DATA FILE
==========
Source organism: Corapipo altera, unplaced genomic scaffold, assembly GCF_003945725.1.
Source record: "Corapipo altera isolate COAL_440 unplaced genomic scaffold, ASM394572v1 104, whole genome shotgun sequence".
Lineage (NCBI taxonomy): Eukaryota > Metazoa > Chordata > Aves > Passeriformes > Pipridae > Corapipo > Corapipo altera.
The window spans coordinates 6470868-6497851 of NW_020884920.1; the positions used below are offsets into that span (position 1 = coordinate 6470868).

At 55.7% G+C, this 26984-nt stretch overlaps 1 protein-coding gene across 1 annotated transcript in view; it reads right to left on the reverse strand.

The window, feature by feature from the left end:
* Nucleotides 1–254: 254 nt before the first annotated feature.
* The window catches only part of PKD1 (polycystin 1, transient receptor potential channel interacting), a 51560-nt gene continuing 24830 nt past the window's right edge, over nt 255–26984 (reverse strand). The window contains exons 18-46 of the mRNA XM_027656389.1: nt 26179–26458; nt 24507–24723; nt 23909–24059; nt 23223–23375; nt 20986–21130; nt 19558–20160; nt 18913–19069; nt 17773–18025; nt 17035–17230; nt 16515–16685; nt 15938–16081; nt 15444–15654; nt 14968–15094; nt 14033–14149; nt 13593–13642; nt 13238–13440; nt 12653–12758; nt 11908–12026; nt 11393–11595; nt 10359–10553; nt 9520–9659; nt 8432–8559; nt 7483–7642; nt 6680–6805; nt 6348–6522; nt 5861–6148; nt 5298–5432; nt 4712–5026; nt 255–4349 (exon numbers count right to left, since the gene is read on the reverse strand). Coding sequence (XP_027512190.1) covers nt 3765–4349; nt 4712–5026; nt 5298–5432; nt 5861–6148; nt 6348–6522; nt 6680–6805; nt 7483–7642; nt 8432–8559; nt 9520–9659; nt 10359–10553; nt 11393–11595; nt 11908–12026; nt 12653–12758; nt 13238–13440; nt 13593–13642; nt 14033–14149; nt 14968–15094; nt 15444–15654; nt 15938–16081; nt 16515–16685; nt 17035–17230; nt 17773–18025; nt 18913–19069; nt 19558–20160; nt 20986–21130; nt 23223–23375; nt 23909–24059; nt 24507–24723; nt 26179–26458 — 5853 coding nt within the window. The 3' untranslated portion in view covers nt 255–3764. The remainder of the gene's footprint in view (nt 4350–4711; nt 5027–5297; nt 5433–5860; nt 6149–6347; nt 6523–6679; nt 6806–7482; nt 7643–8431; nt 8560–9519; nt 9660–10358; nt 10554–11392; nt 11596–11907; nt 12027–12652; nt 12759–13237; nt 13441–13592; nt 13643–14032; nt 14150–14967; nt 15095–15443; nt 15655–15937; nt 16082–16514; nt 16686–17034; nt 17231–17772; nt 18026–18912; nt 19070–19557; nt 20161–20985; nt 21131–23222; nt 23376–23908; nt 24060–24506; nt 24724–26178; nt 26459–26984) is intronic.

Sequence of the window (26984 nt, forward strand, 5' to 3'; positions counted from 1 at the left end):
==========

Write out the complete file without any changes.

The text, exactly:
Source organism: Corapipo altera, unplaced genomic scaffold, assembly GCF_003945725.1.
Source record: "Corapipo altera isolate COAL_440 unplaced genomic scaffold, ASM394572v1 104, whole genome shotgun sequence".
Lineage (NCBI taxonomy): Eukaryota > Metazoa > Chordata > Aves > Passeriformes > Pipridae > Corapipo > Corapipo altera.
The window spans coordinates 6470868-6497851 of NW_020884920.1; the positions used below are offsets into that span (position 1 = coordinate 6470868).

At 55.7% G+C, this 26984-nt stretch overlaps 1 protein-coding gene across 1 annotated transcript in view; it reads right to left on the reverse strand.

The window, feature by feature from the left end:
* Nucleotides 1–254: 254 nt before the first annotated feature.
* The window catches only part of PKD1 (polycystin 1, transient receptor potential channel interacting), a 51560-nt gene continuing 24830 nt past the window's right edge, over nt 255–26984 (reverse strand). The window contains exons 18-46 of the mRNA XM_027656389.1: nt 26179–26458; nt 24507–24723; nt 23909–24059; nt 23223–23375; nt 20986–21130; nt 19558–20160; nt 18913–19069; nt 17773–18025; nt 17035–17230; nt 16515–16685; nt 15938–16081; nt 15444–15654; nt 14968–15094; nt 14033–14149; nt 13593–13642; nt 13238–13440; nt 12653–12758; nt 11908–12026; nt 11393–11595; nt 10359–10553; nt 9520–9659; nt 8432–8559; nt 7483–7642; nt 6680–6805; nt 6348–6522; nt 5861–6148; nt 5298–5432; nt 4712–5026; nt 255–4349 (exon numbers count right to left, since the gene is read on the reverse strand). Coding sequence (XP_027512190.1) covers nt 3765–4349; nt 4712–5026; nt 5298–5432; nt 5861–6148; nt 6348–6522; nt 6680–6805; nt 7483–7642; nt 8432–8559; nt 9520–9659; nt 10359–10553; nt 11393–11595; nt 11908–12026; nt 12653–12758; nt 13238–13440; nt 13593–13642; nt 14033–14149; nt 14968–15094; nt 15444–15654; nt 15938–16081; nt 16515–16685; nt 17035–17230; nt 17773–18025; nt 18913–19069; nt 19558–20160; nt 20986–21130; nt 23223–23375; nt 23909–24059; nt 24507–24723; nt 26179–26458 — 5853 coding nt within the window. The 3' untranslated portion in view covers nt 255–3764. The remainder of the gene's footprint in view (nt 4350–4711; nt 5027–5297; nt 5433–5860; nt 6149–6347; nt 6523–6679; nt 6806–7482; nt 7643–8431; nt 8560–9519; nt 9660–10358; nt 10554–11392; nt 11596–11907; nt 12027–12652; nt 12759–13237; nt 13441–13592; nt 13643–14032; nt 14150–14967; nt 15095–15443; nt 15655–15937; nt 16082–16514; nt 16686–17034; nt 17231–17772; nt 18026–18912; nt 19070–19557; nt 20161–20985; nt 21131–23222; nt 23376–23908; nt 24060–24506; nt 24724–26178; nt 26459–26984) is intronic.

Sequence of the window (26984 nt, forward strand, 5' to 3'; positions counted from 1 at the left end):